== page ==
ELOY — Two representatives of the Arizona Department of Transportation spoke at the Economic Development Group of Eloy luncheon on Nov. 21 about current and future highway projects as well as the Arizona Travel ID.

Assistant District Engineer Doug Moseke informed attendees about the different stages of various roadway projects going on throughout the south-central region of the state.

Moseke mentioned that the connection from Interstate 10 to State Route 87 is basically finished as the final walk-through is complete. ADOT is now focused on the dust detection system in that area.

Moseke added that widening of I-10 between Earley Road and Interstate 8 is also complete.

Another project around the Eloy area is the North-South Freeway, which is barely in the study phase.

The proposed roadway as planned would be located about 4 miles east of SR 87 and would connect U.S. 60 to I-10.

The Tier 1 draft of the environmental impact statement recently wrapped up after ADOT received public comment.

"The next step would be to complete the final Tier 1 EIS and identify a record of decision, which will identify this is what we believe the preferred alternative is and here are some of the issues we've identified and how we're going to mitigate," Moseke said. "Then the next step would be going to a project-specific Tier 2, which involves a design concept report, and it looks at project specific, instead of looking at the entire corridor. You're looking at sections that make sense and create connectivity. But to be able to move into a Tier 2, you have to have the funding identified."

According to Moseke, Tier 1 identifies what is best for the state by looking at the big picture. Tier 2 is the design level, which goes into detail and allows for a possible shift for a portion of the project. However, he has never seen a project shift entirely.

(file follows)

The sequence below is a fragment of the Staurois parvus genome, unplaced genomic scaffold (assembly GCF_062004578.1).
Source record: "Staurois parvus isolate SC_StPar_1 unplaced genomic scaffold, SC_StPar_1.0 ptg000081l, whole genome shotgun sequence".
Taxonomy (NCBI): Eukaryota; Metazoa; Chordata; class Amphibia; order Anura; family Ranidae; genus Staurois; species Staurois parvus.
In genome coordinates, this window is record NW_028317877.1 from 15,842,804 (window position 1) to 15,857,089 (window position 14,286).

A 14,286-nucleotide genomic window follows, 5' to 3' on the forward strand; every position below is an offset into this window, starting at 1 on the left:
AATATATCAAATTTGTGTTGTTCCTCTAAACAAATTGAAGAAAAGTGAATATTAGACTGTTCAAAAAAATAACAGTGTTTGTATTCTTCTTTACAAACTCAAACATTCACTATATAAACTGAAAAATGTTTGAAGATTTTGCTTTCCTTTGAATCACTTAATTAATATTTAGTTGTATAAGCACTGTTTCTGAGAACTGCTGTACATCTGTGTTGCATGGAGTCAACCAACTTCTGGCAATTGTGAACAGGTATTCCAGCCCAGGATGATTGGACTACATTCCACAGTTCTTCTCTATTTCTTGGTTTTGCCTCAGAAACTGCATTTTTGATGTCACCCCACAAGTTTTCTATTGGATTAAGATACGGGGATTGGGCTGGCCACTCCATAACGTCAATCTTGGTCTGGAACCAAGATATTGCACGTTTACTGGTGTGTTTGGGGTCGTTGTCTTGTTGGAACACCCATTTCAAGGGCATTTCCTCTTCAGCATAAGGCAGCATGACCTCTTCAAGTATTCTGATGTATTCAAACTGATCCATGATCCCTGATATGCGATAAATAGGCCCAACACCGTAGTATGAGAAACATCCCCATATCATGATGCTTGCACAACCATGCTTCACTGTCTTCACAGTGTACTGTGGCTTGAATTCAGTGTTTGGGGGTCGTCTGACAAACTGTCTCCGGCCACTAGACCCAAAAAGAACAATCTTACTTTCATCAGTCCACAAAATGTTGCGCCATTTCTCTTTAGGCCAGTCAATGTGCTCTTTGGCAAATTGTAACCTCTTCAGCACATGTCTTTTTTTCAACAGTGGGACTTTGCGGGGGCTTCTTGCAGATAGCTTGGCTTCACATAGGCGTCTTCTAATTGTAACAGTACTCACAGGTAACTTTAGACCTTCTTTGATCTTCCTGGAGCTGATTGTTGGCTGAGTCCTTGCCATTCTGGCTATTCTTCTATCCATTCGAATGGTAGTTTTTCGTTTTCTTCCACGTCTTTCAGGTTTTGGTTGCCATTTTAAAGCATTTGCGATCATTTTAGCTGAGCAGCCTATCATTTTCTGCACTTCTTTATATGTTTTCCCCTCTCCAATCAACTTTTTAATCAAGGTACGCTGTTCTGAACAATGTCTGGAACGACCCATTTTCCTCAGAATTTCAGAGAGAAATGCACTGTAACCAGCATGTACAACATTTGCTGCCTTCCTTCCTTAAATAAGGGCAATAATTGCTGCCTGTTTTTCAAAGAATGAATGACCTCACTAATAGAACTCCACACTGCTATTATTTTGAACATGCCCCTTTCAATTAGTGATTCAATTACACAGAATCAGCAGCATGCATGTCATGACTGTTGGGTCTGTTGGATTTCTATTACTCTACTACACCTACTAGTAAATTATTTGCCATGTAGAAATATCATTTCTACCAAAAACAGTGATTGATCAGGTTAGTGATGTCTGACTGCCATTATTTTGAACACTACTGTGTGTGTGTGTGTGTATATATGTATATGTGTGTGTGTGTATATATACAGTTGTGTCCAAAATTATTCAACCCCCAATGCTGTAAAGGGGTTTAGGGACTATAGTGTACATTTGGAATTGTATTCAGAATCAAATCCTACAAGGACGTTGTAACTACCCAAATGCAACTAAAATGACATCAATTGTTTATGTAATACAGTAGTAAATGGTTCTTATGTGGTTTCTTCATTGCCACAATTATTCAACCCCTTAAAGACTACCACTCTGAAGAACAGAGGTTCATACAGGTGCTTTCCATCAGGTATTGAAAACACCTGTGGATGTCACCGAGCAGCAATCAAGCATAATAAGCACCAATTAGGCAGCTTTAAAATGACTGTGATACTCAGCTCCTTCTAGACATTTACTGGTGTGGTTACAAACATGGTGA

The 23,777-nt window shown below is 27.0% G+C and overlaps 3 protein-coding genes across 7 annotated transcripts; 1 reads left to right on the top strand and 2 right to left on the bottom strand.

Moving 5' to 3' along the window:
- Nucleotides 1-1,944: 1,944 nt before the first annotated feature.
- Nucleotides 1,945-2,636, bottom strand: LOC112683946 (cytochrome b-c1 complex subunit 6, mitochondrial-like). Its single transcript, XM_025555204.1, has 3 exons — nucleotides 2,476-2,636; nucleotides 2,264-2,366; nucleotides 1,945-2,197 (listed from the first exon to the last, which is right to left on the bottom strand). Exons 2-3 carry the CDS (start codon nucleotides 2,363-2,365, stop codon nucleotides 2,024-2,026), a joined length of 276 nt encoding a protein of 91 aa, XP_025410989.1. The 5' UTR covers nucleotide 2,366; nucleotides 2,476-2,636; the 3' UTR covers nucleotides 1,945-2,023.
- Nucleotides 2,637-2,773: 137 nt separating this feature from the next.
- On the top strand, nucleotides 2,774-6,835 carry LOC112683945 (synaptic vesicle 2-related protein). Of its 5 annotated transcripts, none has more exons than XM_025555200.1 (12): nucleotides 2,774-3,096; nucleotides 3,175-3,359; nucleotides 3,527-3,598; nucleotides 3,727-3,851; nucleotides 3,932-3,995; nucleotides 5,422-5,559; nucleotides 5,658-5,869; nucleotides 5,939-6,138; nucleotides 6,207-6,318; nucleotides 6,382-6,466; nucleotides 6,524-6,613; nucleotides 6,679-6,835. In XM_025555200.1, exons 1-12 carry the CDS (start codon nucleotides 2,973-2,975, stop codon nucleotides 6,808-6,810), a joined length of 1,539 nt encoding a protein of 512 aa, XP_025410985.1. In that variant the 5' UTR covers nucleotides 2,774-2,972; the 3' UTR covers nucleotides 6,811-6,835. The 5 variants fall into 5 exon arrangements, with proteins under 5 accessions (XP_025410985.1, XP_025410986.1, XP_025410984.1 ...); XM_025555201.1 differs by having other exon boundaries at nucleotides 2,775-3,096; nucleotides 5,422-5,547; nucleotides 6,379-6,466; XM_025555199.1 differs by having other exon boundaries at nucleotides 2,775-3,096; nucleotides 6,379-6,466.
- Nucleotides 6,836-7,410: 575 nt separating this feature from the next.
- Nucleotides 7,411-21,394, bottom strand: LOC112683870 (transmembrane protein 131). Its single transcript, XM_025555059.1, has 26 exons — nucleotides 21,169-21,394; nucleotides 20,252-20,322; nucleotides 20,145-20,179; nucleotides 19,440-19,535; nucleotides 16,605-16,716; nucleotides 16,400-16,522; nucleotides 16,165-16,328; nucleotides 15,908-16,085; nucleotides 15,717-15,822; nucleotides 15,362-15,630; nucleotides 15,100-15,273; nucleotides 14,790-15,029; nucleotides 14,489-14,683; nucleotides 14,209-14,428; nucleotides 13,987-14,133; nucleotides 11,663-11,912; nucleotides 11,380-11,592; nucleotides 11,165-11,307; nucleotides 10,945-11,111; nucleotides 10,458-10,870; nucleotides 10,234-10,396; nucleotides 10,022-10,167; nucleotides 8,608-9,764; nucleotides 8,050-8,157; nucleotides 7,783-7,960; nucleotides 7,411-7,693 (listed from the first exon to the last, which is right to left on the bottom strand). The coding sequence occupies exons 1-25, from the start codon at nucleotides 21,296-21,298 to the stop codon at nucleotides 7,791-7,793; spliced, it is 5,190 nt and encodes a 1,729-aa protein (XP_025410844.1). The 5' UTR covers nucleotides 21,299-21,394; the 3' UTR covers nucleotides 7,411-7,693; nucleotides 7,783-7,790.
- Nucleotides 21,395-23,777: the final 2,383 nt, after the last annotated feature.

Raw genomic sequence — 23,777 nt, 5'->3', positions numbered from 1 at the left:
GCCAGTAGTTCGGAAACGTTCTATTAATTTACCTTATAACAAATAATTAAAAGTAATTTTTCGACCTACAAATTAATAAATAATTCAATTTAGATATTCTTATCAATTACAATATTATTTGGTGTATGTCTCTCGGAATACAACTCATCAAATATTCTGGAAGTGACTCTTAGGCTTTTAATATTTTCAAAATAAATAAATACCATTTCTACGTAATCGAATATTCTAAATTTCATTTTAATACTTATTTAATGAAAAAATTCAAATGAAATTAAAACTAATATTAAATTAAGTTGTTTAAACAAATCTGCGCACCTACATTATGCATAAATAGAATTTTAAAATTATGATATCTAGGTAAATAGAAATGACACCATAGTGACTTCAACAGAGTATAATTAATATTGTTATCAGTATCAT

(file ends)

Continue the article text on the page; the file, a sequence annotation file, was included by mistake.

The other topic of discussion was the Arizona Travel ID. Beginning on Oct. 1, 2020, the Transportation Security Administration will require every air traveler, 18 years and older, to have a REAL ID to fly within the country.

REAL ID-compliant cards are compliant driver's licenses or state-issued enhanced driver's licenses, marked with a star at the top of the card.

Assistant Communications Director Doug Nick admitted it doesn't matter to the Motor Vehicle Division whether people get the Arizona Travel ID or not.

"It does not make a difference to us what you choose to do," Nick said. "It is voluntary by state law, but it is probably the most convenient thing to do."

However, Nick added that there are two reasons that should be taken into consideration on why people should get the travel ID.

The first is that travelers will not be able to get past a TSA checkpoint without a federation identification card and the second is that waiting until the last minute will cause a lot of chaos at the MVD.

Nick also mentioned that travelers who have a passport, passport card or another form of proper identification will be able to use those for flying.

Visit AZTravelID.com for more information about the Arizona Travel ID.


Maria Vasquez is the Sports Editor for PinalCentral. She can be reached at mvasquez@pinalcentral.com.

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